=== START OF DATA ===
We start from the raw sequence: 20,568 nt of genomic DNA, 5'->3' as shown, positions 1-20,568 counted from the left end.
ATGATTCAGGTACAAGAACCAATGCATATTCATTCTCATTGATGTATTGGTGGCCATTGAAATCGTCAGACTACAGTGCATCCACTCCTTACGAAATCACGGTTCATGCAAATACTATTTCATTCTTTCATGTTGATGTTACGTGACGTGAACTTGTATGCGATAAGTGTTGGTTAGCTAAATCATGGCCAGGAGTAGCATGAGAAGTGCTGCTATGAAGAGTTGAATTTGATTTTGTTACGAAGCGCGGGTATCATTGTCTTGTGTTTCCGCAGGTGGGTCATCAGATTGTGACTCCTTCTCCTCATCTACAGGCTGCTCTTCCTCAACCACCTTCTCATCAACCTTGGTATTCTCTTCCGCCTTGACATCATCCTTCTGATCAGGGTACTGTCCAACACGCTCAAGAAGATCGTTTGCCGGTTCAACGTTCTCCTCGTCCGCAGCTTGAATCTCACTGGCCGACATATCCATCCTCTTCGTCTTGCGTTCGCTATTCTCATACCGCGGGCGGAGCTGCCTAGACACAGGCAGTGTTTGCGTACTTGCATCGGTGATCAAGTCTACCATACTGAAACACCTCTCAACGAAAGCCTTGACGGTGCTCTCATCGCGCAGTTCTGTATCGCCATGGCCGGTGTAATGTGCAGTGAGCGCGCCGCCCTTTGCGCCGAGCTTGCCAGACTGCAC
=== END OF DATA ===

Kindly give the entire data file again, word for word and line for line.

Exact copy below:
We start from the raw sequence: 20,568 nt of genomic DNA, 5'->3' as shown, positions 1-20,568 counted from the left end.
ATGATTCAGGTACAAGAACCAATGCATATTCATTCTCATTGATGTATTGGTGGCCATTGAAATCGTCAGACTACAGTGCATCCACTCCTTACGAAATCACGGTTCATGCAAATACTATTTCATTCTTTCATGTTGATGTTACGTGACGTGAACTTGTATGCGATAAGTGTTGGTTAGCTAAATCATGGCCAGGAGTAGCATGAGAAGTGCTGCTATGAAGAGTTGAATTTGATTTTGTTACGAAGCGCGGGTATCATTGTCTTGTGTTTCCGCAGGTGGGTCATCAGATTGTGACTCCTTCTCCTCATCTACAGGCTGCTCTTCCTCAACCACCTTCTCATCAACCTTGGTATTCTCTTCCGCCTTGACATCATCCTTCTGATCAGGGTACTGTCCAACACGCTCAAGAAGATCGTTTGCCGGTTCAACGTTCTCCTCGTCCGCAGCTTGAATCTCACTGGCCGACATATCCATCCTCTTCGTCTTGCGTTCGCTATTCTCATACCGCGGGCGGAGCTGCCTAGACACAGGCAGTGTTTGCGTACTTGCATCGGTGATCAAGTCTACCATACTGAAACACCTCTCAACGAAAGCCTTGACGGTGCTCTCATCGCGCAGTTCTGTATCGCCATGGCCGGTGTAATGTGCAGTGAGCGCGCCGCCCTTTGCGCCGAGCTTGCCAGACTGCAC